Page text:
The reflector consists of a triple (FIG. 1) or preferably of a triple array (FIG. 2). The triple array permits the production of a larger reflective surface, which demonstrates a similar effect over its entire area.

Furthermore, the triple array can be composed of triples that are rotated with regard to one another, or rows of triples, which are joined together, if the modified signal is supposed to be projected in different positions in the case of large-area illumination of triples having different positions. Thus, for example, two or three modified signals or signal figures would be projected, rotated relative to one another in accordance with the triple positions.

Almost all known reflection triples can be used as the shape of the triple. However, those triple shapes that come particularly close to the cubical triple (FIG. 1) are to be preferred, so that as few interference beams as possible are formed, which could interfere with the representation or the recognition of the double signal by means of additional light signals. In contrast, for example, the double signal would be imaged multiple times by means of the use of a pyramidal triple array.

The reflector according to the invention can also be used very well in road traffic. This is because it makes it possible to transmit the incident headlight light in several directions at the same time, in excellent manner. Thus, the reflector can be disposed in such a manner that the driver of a low passenger car and, at the same time, the driver of a high truck, recognize the reflector more clearly, because of the selected shape of the light projection of the reflector.

In the case of triple arrays that are joined together from triples having different rotation, or are provided from triples according to the invention having different opening angles of the second and third mirror surface 2 and 3, targeted light distribution can take place.

In the following, the invention will be explained in greater detail using exemplary embodiments shown schematically in the drawing:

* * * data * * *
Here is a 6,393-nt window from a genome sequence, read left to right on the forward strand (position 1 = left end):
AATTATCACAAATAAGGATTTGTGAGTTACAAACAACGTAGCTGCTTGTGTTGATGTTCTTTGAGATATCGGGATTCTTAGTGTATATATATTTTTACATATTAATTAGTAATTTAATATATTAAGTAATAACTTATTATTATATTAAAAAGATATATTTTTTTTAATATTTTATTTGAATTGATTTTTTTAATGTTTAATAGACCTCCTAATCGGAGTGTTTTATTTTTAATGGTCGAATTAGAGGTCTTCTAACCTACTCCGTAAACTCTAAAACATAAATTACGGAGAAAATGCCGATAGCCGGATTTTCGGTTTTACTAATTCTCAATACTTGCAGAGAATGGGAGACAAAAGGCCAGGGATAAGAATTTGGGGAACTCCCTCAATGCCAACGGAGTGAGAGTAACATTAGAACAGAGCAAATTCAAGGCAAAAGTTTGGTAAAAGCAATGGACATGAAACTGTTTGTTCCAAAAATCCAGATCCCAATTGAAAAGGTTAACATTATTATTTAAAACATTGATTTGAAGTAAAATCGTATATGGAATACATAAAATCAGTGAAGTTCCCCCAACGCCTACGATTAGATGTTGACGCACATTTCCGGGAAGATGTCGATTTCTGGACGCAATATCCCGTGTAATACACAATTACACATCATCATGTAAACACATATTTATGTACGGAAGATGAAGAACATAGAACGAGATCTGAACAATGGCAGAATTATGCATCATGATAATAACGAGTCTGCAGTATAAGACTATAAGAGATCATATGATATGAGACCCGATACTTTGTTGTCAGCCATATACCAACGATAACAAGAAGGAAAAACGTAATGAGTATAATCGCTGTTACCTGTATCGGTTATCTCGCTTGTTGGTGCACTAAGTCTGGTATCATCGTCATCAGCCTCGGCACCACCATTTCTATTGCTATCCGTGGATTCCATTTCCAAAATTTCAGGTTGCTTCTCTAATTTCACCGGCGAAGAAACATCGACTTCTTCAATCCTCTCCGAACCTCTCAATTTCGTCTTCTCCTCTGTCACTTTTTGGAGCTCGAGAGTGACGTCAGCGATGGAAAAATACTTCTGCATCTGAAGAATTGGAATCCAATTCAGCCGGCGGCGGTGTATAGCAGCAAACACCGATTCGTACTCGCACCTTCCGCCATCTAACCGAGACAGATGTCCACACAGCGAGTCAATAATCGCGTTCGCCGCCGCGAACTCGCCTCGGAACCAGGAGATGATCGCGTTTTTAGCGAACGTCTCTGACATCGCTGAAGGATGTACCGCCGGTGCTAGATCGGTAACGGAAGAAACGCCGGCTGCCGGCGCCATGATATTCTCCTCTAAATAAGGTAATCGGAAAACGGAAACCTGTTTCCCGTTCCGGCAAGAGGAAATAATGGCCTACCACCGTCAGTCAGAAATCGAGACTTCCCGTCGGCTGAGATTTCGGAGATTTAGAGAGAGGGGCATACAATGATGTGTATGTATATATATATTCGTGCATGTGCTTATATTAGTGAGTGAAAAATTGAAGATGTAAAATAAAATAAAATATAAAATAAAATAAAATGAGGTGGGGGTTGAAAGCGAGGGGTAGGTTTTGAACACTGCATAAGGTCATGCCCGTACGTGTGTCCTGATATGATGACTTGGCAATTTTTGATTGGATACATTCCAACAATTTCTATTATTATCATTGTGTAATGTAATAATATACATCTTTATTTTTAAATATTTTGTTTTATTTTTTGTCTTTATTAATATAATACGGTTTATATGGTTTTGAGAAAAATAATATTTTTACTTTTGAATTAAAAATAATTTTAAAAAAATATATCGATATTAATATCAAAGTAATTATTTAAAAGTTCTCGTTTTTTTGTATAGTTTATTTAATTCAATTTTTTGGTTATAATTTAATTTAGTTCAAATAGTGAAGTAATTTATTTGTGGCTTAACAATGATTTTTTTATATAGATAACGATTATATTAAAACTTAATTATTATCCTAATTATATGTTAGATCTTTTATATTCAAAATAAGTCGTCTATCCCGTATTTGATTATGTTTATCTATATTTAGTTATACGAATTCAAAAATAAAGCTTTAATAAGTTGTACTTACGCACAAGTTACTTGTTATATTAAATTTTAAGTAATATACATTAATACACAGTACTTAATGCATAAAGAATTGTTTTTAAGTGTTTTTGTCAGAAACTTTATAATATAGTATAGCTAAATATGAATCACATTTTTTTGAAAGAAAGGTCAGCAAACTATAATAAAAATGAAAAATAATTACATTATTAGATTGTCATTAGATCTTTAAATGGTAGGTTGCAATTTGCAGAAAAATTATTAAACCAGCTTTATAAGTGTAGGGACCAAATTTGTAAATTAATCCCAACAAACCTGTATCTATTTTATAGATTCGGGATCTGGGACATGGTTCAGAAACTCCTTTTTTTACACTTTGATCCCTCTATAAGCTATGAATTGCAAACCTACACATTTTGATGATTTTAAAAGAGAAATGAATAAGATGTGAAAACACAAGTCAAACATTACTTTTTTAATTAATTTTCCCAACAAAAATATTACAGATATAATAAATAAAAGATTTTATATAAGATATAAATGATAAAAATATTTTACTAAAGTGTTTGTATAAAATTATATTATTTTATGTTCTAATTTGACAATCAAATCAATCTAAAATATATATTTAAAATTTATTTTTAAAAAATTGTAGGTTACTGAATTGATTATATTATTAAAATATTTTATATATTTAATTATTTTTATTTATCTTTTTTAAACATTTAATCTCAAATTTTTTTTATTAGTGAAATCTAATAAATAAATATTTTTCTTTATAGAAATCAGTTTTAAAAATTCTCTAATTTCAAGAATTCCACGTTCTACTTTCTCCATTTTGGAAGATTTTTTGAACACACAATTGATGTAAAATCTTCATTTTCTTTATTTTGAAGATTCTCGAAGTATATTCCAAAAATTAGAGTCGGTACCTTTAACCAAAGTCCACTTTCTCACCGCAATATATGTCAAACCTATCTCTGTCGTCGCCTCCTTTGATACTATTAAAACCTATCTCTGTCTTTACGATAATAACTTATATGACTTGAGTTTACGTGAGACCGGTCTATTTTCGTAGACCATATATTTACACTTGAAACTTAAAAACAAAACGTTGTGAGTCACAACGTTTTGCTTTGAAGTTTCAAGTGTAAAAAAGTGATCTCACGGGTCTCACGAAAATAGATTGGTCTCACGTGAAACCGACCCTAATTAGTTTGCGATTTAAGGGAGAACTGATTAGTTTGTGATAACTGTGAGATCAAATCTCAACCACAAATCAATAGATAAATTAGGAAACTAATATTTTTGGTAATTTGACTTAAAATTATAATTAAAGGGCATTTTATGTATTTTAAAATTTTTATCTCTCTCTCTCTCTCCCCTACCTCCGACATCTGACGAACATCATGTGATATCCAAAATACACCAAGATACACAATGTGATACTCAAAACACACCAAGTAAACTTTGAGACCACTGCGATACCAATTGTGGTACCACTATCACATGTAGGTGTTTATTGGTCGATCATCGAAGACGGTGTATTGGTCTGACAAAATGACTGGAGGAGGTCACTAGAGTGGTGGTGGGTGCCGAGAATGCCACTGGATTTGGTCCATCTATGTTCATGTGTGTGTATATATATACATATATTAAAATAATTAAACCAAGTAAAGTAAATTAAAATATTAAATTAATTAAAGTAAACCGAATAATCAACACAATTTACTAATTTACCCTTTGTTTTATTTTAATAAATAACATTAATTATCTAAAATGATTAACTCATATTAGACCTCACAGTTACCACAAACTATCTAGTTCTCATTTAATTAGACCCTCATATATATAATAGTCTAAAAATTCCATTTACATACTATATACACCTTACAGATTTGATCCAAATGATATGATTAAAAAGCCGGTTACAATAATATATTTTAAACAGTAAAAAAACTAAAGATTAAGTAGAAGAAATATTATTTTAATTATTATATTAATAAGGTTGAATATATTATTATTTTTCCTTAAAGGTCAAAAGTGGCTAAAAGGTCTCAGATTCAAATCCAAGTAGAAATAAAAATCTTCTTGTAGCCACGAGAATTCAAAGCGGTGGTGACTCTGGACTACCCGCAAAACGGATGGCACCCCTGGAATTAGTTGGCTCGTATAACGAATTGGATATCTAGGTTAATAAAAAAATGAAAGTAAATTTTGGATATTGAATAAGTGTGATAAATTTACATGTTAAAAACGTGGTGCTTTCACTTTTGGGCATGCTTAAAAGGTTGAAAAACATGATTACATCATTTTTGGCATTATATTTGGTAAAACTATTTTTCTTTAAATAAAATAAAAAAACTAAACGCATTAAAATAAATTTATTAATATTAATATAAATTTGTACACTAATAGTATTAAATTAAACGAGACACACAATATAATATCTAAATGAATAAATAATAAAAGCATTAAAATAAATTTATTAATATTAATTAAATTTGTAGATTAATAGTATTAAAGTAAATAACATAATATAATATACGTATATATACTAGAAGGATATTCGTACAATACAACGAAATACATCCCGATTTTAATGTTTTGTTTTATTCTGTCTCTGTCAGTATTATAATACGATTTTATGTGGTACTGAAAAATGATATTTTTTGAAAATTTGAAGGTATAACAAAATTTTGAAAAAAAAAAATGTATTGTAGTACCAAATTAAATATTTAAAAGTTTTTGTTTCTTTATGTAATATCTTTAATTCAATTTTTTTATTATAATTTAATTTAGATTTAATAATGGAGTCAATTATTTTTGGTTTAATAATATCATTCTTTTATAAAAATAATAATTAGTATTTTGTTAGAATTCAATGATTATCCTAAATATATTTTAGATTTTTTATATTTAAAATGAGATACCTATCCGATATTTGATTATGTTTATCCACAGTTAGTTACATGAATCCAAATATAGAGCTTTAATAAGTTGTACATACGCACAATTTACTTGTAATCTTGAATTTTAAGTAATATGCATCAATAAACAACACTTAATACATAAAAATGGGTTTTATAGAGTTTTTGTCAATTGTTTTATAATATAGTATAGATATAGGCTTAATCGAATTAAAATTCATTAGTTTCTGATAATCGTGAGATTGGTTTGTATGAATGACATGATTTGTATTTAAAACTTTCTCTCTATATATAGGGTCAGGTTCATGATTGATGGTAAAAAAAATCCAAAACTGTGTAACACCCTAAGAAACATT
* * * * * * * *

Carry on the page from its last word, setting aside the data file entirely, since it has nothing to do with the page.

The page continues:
FIG. 1 to FIG. 3 illustrate the angle method.

FIG. 4 to FIG. 7 illustrate the diffraction method.

The different configurations of the reflector according to the invention and the related method for the sensor system can be explained in the following, by means of the figures.

These show

FIG. 1 shows a so-called full-cube triple that would consist, in its ideal shape, of three square partial surfaces, namely the first, the second, and the third mirror surface 1, 2, 3, with the triple center 4. In the ideal shape, the three mirrors would stand at a right angle to one another. The reflector according to the invention deviates from this.

The second and the third mirror surface 2 and 3 form an opening angle of greater or less than 90°, preferably of greater than 90°. However, they stand at a right angle to the first mirror surface 1. Of course there are tolerances in production practice, so that the right angle indicated here could deviate slightly.

The edges 5 and 6 delimit the second mirror surface 2, the edges 6 and 7 delimit the third mirror surface 3.

FIG. 2 shows a triple array, formed from the triples of FIG. 1. This triple array has the advantage of making a large area available for the incident light signal. If a laser light is used, for example, which is difficult to align over greater distances, the triple array offers an enlarged target area. Since all of the triples are of the same composition in this example, the triple array will always modify and reflect the light in the same manner, independent of where the laser beam hits the triple array.

FIG. 3 shows a light reception surface 9 for the reflected light and an exemplary projection of the double signal produced by the reflector. It is assumed that a light transmitter is disposed behind the partially transparent light reception surface 9, in the center 10, which transmits coherent light in the form of a circular beam of light, for example, to the reflector according to the invention. The reflector now responds to this light input signal with two clearly separated light centers 11 and 12 as the light output signal, which it projects onto the light reception surface.

FIG. 4 shows a projection surface 23 on which a cross symbol 24 produced by means of the diffraction method according to the invention appears. Of course, the light emitted by the sensor must be coherent for this purpose. Now almost all possible projection patterns can be produced by means of diffraction. But here again, another teaching according to the invention must be observed for structuring the reflector, as will be explained in FIG. 5.

FIG. 5 shows a full-cube triple having a first, a second, and a third reflection surface 1 c, 2 c, and 3 c. All of the mirrors stand at a right angle to one another in this example. However, the mirrors can also possess different angles or formats. The triple variations are of no importance here for an explanation of the diffraction method according to the invention.

A transparent film 25 lies above the light entry surface of the triple and covers it by 50%. The characterization of the diffraction pattern in the film will not be discussed here, in order to keep the presentation clear to the reader.